Director Patricio Guzmán has dedicated his life as a filmmaker to chronicling Chilean history. Documentaries such as The Battle of Chile, Salvador Allende, and his most recent, My Imaginary Country, focus on Chilean politics and the indelible trauma left by the coup d’état that led to the installment of the Pinochet dictatorship—a coup d’état facilitated by the United States. The political Guzmán goes hand in hand with the naturalist Guzmán. Documentaries such as Nostalgia for the Light focus on Chile’s sublime landscape while delivering once more a political message—for Guzmán, the political suffuses into every aspect of life.
The Cordillera of Dreams starts as a meditation on the Andes Mountains. We see majestic overhead shots of the snowcapped mountains accompanied by Guzmán’s soothing narrative voice. This is all reminiscent in style of Warner Herzog’s blending of the natural with the poetic. The difference with Guzmán, and the reason I dare say he is a superior filmmaker, is that while Herzog’s politics exist in the subtext, Guzmán’s are at the center of everything he does. Guzmán’s politics are personal, interpersonal, historical, passionate, and have teeth. For Guzman, politics resides everywhere, from the cracks on the rocks of a mountain, to the cobblestone streets of Santiago, to mining deposits extracted from the mountains, to the very melting snowcaps on said mountains.
The most significant shot in The Cordillera of Dreams is of a fresco mural of the Andean Cordillera in a Santiago subway station. In their rush, not a single commuter stops to appreciate or contemplate the magnificent fresco. The intention here is not to attack the blunted aesthetic sensibilities of the average Chilean. Guzmán’s deeper critique here is of the neoliberal capitalist order’s emphasis on hustle culture and everyday survival.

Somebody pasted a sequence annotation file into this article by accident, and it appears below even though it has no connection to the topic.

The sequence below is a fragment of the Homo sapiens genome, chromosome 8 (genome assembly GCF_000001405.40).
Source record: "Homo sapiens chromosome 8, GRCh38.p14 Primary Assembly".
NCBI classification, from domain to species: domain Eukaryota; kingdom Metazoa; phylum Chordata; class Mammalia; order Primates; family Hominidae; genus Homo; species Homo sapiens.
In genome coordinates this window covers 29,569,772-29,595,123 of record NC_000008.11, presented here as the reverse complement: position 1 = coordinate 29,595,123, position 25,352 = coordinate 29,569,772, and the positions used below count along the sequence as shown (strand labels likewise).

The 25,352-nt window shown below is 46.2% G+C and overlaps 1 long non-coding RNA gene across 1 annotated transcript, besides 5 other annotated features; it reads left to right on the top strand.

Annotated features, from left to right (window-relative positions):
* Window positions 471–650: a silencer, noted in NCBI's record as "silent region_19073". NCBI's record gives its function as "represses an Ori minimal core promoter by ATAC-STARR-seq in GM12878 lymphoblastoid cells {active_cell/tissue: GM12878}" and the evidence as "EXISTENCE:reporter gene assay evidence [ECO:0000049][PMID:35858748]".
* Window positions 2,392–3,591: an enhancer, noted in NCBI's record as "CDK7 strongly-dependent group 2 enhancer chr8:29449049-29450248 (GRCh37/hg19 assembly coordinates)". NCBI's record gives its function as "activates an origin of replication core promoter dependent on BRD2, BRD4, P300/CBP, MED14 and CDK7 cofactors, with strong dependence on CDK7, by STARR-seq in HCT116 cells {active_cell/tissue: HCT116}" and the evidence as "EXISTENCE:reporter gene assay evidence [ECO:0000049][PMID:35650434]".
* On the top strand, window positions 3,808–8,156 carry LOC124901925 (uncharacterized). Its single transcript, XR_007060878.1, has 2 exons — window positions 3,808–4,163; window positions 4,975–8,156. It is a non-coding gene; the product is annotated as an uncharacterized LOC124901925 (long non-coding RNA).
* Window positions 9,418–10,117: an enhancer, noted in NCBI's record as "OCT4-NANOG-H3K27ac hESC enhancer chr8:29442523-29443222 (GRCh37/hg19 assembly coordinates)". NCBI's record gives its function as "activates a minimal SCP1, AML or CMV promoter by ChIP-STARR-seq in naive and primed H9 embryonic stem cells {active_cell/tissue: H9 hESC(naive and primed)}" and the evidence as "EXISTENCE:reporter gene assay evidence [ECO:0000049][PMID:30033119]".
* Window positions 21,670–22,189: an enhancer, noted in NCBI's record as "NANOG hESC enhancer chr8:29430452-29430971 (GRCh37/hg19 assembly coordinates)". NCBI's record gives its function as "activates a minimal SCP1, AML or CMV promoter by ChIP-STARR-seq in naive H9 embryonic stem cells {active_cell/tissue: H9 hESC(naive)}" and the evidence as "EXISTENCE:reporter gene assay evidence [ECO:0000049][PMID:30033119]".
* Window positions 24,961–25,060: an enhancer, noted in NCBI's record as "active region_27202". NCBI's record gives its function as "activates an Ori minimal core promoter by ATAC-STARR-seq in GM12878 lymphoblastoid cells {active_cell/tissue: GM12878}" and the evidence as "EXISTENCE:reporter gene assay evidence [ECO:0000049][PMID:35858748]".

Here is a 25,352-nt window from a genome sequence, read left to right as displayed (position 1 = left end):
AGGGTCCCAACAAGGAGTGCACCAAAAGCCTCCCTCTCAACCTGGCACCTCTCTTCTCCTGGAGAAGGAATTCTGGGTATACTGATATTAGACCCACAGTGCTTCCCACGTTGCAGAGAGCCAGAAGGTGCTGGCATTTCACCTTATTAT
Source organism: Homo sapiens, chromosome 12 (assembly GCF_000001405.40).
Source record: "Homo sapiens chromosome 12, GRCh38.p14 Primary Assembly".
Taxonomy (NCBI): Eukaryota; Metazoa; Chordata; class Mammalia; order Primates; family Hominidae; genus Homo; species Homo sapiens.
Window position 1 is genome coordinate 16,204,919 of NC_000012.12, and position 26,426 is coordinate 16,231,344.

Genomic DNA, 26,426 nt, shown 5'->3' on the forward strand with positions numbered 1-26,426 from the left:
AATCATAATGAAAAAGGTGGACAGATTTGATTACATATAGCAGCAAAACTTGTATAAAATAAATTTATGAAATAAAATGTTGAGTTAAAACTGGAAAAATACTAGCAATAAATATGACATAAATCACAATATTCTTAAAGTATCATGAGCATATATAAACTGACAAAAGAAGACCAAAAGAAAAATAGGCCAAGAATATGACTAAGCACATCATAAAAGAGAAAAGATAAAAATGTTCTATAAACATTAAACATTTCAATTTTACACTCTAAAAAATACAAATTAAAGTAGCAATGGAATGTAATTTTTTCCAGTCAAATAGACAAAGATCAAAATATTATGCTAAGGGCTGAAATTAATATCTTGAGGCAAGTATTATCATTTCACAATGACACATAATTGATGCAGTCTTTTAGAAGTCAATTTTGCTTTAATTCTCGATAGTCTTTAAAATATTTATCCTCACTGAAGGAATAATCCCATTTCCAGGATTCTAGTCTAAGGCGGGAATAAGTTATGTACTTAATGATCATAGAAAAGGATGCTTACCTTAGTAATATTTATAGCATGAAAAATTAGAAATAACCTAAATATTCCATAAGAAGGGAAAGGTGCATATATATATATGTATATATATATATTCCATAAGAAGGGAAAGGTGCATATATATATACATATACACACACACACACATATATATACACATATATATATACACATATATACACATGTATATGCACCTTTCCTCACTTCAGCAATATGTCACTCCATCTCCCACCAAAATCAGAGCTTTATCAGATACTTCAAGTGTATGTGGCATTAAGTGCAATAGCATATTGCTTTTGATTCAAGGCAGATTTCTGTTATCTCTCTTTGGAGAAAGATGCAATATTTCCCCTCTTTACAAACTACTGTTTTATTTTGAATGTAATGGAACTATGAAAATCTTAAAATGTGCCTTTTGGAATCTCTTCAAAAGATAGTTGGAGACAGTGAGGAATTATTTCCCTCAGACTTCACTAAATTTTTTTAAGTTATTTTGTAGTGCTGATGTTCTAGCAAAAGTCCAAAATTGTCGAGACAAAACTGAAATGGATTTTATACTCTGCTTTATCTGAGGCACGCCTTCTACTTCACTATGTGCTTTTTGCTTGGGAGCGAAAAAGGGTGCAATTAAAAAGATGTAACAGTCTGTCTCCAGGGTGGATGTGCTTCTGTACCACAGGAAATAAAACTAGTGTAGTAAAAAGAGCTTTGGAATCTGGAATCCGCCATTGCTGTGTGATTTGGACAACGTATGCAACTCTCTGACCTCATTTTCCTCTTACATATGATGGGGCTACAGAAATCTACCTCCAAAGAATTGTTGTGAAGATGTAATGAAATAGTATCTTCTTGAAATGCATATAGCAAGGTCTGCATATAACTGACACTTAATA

If your daily experience is one of precarity or hustle and bustle, you don’t have time to appreciate the fresco, the Andes, you don’t have time to reflect on how Chile got to this present moment. You know your history, you know of the hope created by the Allende government, the eventual coup, the economic shock therapy of the Chicago School, the torture and disappearance of dissidents by the Pinochet regime, and finally the daily extraction by multinational corporations of Chile’s copper. But all these things are in the background of your memory and consciousness. You don’t reflect on it too long for the subway is about to get there and you have a deadline to meet at work, or you must figure out how you will scrape by today and eat something.
If the neoliberal order’s aim is to not make you reflect critically on the present moment, then Guzmán’s aim with The Cordillera of Dreams is to remind you of how Chile got here. He interviews visual artists, writers, musicians, and filmmakers and has them reflect on the significance of the Andes and the past and current political situation. These interviews contribute to making Cordillera an outstanding piece of filmmaking. The interviewees reflect on everything from the particular smell that is carried by the wind as it sweeps down from the Andes to the changing nature of street protests and the challenges associated with capturing these protests on film.
Anyone that accuses Guzmán of being rambling in Cordillera is not really paying attention to the nature of his lifelong filmmaking project. There’s a connection between the rattling caused by plate tectonic shifts and that of tanks rolling through Santiago’s streets. Guzman’s message is clear: Chile has been shaken by both volcanic eruptions and coup d’états. The natural world and the political are indeed intertwined.
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